Gov. Andrew Cuomo (D-NY) recently proposed the Parental Choice in Education Act as a way to provide more opportunity for parents in choosing which schools would be the best fit for their children. The legislation would use $70 million in taxpayer money to create an education tax credit for families making $60,000 or less. Parents who qualify could receive up to $500 in a tax credit or refund for each student attending a private school. Among other benefits, it would also encourage more private school scholarships.
"This is about fairness and this is about parents choosing the school that is right for their children," Cuomo said on Sunday, as he promoted the idea in four churches in New York City. "We must reward donations to support public schools, give tax credits to teachers who pay for classroom supplies out of pocket, and ease the financial burden on families who exercise choice in sending their children to a nonpublic school."
Cuomo said his administration’s goal is to raise the cap of charter schools from 460 to 560.
However, a new report all but proves this is a far fetched goal and that school choice is non-existent in New York. Fifteen charter school applicants who applied to operate in the state have just found out they’ve all been
The State Education Department tried to justify the rejections, simply stating that none of the schools met their standards.
“We always look for quality and these applications didn’t measure up,” Education Department spokesman Dennis Tompkins said Wednesday. “We invited several of the applicants to reapply in June and we gave them suggestions on how to improve their applications.”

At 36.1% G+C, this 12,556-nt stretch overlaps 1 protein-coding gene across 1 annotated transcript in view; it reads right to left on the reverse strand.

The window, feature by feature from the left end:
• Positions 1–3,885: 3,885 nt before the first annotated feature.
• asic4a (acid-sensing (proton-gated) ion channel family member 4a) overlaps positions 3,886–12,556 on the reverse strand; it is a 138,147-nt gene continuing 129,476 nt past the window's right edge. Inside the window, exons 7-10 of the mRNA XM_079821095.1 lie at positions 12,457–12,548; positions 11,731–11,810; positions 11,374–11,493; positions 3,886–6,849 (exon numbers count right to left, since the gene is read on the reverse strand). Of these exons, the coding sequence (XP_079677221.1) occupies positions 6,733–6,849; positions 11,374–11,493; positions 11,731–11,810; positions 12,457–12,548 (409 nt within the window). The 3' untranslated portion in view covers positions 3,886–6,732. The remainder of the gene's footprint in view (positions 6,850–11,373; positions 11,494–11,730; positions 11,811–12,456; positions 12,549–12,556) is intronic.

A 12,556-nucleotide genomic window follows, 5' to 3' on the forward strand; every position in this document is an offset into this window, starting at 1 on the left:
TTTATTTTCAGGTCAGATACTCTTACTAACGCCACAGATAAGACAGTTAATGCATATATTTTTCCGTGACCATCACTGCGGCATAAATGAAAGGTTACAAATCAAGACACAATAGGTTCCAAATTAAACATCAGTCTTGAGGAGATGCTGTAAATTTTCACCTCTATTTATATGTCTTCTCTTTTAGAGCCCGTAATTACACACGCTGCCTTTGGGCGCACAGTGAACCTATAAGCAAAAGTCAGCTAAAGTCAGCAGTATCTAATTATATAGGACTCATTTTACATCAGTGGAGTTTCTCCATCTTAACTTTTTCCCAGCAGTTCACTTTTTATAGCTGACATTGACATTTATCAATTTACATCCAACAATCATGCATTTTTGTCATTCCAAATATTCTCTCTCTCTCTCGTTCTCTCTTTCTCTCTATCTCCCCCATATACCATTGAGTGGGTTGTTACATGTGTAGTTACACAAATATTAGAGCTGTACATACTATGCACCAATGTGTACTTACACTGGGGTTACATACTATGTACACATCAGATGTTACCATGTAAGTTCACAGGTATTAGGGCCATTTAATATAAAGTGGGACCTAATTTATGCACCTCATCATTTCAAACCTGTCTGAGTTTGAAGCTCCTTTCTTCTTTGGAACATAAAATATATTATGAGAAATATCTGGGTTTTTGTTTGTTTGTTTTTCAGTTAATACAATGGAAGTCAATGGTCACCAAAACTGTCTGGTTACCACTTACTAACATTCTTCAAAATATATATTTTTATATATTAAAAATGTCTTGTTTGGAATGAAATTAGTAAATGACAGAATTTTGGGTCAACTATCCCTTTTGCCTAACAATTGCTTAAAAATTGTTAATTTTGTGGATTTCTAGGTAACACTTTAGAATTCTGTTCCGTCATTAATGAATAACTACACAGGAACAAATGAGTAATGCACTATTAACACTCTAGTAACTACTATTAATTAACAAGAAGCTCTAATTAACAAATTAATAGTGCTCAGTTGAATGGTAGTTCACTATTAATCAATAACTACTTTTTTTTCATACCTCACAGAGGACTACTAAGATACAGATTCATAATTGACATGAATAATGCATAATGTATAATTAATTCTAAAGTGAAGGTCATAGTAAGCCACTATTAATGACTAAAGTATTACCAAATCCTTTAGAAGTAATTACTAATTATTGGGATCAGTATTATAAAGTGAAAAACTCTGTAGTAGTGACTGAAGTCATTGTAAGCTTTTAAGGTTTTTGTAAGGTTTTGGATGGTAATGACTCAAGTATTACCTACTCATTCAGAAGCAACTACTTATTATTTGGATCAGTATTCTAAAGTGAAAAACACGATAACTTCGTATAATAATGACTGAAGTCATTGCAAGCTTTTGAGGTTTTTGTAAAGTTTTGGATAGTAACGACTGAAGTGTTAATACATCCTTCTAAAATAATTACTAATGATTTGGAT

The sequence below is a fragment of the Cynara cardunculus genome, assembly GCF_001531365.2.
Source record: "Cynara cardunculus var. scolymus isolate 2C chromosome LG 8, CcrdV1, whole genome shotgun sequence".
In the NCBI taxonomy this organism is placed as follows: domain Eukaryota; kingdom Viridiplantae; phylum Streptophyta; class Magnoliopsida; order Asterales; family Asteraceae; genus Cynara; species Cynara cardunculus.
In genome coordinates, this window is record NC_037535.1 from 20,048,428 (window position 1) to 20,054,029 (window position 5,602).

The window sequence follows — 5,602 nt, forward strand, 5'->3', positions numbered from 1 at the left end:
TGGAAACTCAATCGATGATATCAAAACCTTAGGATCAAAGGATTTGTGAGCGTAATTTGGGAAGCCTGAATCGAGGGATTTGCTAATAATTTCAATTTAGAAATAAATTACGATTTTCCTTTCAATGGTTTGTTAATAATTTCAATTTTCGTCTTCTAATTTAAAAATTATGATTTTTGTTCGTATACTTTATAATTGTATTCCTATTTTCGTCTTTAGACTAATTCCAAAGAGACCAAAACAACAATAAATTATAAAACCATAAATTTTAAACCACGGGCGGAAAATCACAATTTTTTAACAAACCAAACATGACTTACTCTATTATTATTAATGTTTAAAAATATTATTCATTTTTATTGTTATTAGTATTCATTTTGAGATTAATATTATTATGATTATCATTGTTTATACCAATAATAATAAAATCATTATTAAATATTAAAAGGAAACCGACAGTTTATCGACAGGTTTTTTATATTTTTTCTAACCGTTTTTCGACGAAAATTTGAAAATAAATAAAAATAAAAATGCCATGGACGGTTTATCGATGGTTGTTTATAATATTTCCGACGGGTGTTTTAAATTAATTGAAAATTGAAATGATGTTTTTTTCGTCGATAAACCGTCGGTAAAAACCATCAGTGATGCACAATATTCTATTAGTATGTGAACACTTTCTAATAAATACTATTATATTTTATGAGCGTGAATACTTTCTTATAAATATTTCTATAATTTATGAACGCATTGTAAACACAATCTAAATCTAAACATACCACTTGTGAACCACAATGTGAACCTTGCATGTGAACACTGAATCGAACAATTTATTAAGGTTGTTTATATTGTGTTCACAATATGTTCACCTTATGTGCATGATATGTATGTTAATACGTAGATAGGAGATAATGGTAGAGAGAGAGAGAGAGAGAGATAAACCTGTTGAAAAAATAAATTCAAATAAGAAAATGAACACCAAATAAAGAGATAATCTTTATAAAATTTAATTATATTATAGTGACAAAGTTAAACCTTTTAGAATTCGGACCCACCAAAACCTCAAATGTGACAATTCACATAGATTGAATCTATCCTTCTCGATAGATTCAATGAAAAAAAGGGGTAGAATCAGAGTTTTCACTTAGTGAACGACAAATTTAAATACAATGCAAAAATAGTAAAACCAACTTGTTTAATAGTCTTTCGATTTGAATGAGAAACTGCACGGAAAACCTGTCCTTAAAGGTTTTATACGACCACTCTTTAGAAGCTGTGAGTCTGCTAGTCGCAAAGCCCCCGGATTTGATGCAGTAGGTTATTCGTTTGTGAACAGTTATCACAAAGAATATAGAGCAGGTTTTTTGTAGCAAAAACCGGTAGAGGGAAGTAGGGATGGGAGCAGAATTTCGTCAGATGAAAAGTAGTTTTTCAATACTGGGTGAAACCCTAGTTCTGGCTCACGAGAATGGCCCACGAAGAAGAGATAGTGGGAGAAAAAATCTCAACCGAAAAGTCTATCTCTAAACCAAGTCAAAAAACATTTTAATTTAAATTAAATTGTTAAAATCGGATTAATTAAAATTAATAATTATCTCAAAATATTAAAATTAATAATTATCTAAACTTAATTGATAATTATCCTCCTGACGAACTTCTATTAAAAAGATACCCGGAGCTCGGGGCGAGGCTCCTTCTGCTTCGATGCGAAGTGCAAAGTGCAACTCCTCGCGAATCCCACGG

Yet, others argue these denials do little more than defend the interests of teachers unions. Jeremiah Kittredge, CEO of the pro-charter group Families for Excellent Schools, said as much.
“The timing and nature of these blanket rejections should raise serious concerns for New Yorkers.”
“The last thing parents would want to see is the politics of the moment standing in the way of opening more high-quality public charter schools for students,” Kittredge said. “Solving New York’s failing-schools crisis requires both that independent authorizers move swiftly to open strong charter schools and Albany to eliminate the charter cap.”
The prevalence of charter schools has been a constant point of contention between the governor and New York City Mayor Bill de Blasio. While Cuomo has actually tried to take power from teachers’ unions and put it into parents’ hands, De Blasio has made it clear he’s the unions’ champion. What's more, his administration has insisted there’s no need to raise the cap.
There is some good news for the rejected charter school applicants. All 15 will have a second chance to apply come June 23, when the current legislative session ends.
This is one fight I hope Gov. Cuomo wins, for parents' sake.